# Hi guys, I'm new to here, and I need your help!

1. Sep 14, 2009

### question!

1. The problem statement, all variables and given/known data

http://people.hofstra.edu/stefan_waner/Realworld/calctopic1/derivgraph.html [Broken]
this is the problem solution, after I saw it, I still don't understand how did they make the chart, which have f'(x) values.
What equation should I use in this case?

2. Relevant equations
a=dv/dt

3. The attempt at a solution
I don't know how to do it at all.. can even find the right equation

Last edited by a moderator: May 4, 2017
2. Sep 14, 2009

### Office_Shredder

Staff Emeritus
Acceleration is the derivative of velocity. So by definition acceleration IS the slope of the velocity

3. Sep 15, 2009

### question!

Thank you but could you look at my question again? I think this web site would explain my question better

4. Sep 15, 2009

### question!!

I am not spam!!!!!!!!!!!!!!!!!!

Before I ask my question, I have to declare that I am not a spam! I am trying to get help here!! Who ever banned me: I AM NOT SPAM!!!
1. The problem statement, all variables and given/known data
I post this web site is only because they have a good example! there is no viruses!!
http://people.hofstra.edu/stefan_waner/Realworld/calctopic1/derivgraph.html [Broken]
Or you can search "Graphing the Derivative
miscellaneous on-line topics for
Calculus Applied to the Real World" on Google, and click the first one.
My question is: in the chart, they give me values of x and f'(x), but they didn't say how to get f'(x), could somebody tell me how?

2. Relevant equations

i don't know

3. The attempt at a solution

don't know.

Last edited by a moderator: May 4, 2017
5. Sep 15, 2009

### sylas

Do you know what the derivative of a function is? What is the connection between the shape of a graph for a function, and the derivative of the function?

Cheers -- sylas

Last edited: Sep 15, 2009
6. Sep 15, 2009

### question!

Is the slope of the tangent line.. But each point I only have one (x,y), who can I find the slope?

7. Sep 15, 2009

### Feldoh

Re: I am not spam!!!!!!!!!!!!!!!!!!

They did say how they got f': "Remember that f'(x) is the slope of the tangent at the point (x, f(x)) on the graph of f."

But just looking at the graph, you notice the grid pick two points that are on the tangent line and calculate the slope.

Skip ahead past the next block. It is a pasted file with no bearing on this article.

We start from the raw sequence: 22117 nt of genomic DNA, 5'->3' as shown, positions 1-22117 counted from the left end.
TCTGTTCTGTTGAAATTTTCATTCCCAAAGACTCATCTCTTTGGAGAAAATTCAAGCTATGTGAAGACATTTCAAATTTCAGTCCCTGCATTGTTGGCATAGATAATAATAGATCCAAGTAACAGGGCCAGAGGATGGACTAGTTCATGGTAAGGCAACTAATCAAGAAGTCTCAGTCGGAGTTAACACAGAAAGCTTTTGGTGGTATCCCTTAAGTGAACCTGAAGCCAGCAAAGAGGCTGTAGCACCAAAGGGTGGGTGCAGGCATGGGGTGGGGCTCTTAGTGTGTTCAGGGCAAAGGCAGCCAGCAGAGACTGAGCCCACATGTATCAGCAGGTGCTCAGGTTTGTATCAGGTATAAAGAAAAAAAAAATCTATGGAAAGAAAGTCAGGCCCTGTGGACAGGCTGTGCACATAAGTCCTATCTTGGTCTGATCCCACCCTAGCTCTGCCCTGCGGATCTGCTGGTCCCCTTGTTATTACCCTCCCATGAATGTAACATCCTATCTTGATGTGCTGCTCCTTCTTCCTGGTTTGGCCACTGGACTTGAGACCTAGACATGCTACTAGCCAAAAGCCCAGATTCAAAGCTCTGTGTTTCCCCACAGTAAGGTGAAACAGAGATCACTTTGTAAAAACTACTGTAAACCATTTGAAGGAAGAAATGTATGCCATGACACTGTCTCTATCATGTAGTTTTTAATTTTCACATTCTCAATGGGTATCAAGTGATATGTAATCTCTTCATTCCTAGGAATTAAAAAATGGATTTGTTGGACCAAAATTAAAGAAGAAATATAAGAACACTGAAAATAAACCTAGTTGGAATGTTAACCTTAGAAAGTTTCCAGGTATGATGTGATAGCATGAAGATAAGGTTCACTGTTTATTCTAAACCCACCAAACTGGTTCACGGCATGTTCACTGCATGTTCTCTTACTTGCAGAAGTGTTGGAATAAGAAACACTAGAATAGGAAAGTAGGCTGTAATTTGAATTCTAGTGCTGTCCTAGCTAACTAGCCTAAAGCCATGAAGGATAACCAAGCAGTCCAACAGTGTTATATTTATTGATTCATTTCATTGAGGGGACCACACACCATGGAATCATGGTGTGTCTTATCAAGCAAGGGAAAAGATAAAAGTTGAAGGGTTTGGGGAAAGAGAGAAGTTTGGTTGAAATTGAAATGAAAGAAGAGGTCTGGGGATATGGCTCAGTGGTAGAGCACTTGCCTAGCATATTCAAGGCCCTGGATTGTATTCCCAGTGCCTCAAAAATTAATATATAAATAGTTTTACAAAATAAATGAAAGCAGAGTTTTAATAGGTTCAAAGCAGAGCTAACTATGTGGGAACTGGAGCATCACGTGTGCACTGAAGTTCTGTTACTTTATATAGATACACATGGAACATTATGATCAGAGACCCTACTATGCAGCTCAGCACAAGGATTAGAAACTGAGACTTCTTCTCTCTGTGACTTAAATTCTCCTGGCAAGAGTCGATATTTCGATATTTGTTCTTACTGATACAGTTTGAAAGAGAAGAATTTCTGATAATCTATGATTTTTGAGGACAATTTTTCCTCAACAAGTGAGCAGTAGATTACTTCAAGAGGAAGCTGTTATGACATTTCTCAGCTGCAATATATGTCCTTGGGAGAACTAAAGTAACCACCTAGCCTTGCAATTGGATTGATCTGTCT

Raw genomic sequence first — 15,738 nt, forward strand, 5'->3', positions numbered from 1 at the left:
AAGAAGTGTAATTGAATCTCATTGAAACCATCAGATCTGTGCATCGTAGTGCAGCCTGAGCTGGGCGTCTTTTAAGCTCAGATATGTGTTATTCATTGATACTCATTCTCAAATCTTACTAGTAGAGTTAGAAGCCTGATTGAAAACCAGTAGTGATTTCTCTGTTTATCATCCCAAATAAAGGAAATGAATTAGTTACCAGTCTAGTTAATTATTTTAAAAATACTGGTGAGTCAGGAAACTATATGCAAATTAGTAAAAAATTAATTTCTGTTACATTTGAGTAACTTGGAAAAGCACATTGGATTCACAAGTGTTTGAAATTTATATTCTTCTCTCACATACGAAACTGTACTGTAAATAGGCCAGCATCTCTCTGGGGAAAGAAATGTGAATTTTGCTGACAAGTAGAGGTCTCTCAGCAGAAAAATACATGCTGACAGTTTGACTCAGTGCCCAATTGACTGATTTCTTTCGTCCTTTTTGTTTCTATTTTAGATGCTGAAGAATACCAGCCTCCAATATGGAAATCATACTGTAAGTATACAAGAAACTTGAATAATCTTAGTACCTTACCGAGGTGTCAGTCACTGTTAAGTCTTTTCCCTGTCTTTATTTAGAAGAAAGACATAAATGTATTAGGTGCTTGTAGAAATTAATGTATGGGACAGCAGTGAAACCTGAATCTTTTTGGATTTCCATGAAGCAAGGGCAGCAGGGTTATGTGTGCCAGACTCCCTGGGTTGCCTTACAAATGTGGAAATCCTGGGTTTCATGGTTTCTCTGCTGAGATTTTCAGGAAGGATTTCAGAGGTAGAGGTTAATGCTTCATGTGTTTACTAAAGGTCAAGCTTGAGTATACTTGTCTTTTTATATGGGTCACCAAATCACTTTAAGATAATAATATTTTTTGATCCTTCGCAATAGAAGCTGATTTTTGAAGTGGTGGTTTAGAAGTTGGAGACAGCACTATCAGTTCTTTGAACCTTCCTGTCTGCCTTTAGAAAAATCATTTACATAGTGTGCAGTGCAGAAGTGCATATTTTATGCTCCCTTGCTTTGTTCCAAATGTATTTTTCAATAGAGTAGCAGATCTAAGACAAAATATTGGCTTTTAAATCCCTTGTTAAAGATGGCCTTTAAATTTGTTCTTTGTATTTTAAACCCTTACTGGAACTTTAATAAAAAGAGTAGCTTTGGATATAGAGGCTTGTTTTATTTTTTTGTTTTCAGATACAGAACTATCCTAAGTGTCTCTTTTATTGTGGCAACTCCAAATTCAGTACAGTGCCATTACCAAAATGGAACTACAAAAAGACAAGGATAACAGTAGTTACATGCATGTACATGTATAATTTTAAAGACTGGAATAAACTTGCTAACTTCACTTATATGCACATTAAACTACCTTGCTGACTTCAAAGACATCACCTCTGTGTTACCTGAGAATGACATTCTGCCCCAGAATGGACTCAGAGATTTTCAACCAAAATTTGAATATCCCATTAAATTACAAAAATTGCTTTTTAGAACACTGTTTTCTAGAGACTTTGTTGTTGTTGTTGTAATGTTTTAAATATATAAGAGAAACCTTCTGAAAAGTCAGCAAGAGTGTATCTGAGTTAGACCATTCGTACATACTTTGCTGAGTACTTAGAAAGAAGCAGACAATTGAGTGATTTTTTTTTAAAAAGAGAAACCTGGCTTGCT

Last edited by a moderator: May 4, 2017
8. Sep 15, 2009

### Gregg

$$y=f(x)$$

$$\frac{dy}{dx}=f'(x) =\displaystyle\lim_{\Delta x\to 0}\frac{f(x+\Delta x)-f(x)}{\Delta x}$$

If you don't know to differentiate that is going to be pretty useless and even when you can obtain derivatives it's not really used, you will use techniques to differentiate that are guided by general laws on how to do so. But that does show that it is in fact the change in y divided by the change in the x to infinite accuracy so you can find the slope at any given point on the curve.

$$\frac{\Delta y}{\Delta x} \approx \frac{dy}{dx} = \displaystyle\lim_{\Delta x\to 0} \frac{\Delta y}{\Delta x}=\tan\theta$$

9. Sep 15, 2009

### sylas

I think you are making it too complicated, Gregg. Look at the link that was provided.

To complete the exercise in that link, all you need to know is what "question!" has said... the derivative is the slope.

So make a rough estimate of the slope. It only has to be very rough, and the page says that different people will get different estimates. Just eyeball the graph, and make a guess. The page has places where you can type in your guess.

Cheers -- sylas

10. Sep 15, 2009

### Gregg

To get the value for an estimate of the slope you need to draw a line tangent to the slope at a given x, then make a right-angled triangle and work out, or estimate, the ratio between the y side and the x side.

http://musr.physics.ubc.ca/~jess/hr/skept/Math/img43.gif

Last edited by a moderator: Apr 24, 2017
11. Sep 15, 2009

### sylas

Yes. In the http://people.hofstra.edu/stefan_waner/Realworld/calctopic1/derivgraph.html [Broken] you can mentally make this image in your head and guess the slope from that.

Here's the graph for the "interactive exercise" provided as example two.
http://people.hofstra.edu/stefan_waner/Realworld/calctopic1/pics/fig3.gif [Broken]

You can enter you guesses in the page for the slope at x = -3, -2, ... 1, 2, 3 and press a button to check your answers. My guesses were a bit off, but the "check your answers" button told me "close enough". If any guess is too far off, "check your answers" will tell you which one, and whether it is too large or too small (note that if the slope is negative, "too small" means too negative).

Cheers -- sylas

Last edited by a moderator: May 4, 2017
12. Sep 15, 2009

### Gregg

My post wasn't a reply to yours but an answer for the poster that I wrote after actually looking at the problem.

Last edited by a moderator: May 4, 2017
13. Sep 15, 2009

### sylas

Sure, I realize that. And I am saying that your method is good. You can use it as a mental image in your head required to answer the problem, and that is the intent of my post. I'll edit the first line of what you have quoted to make this more clear, by removing "although" and replacing "it will be enough to" with "you can".

Cheers -- sylas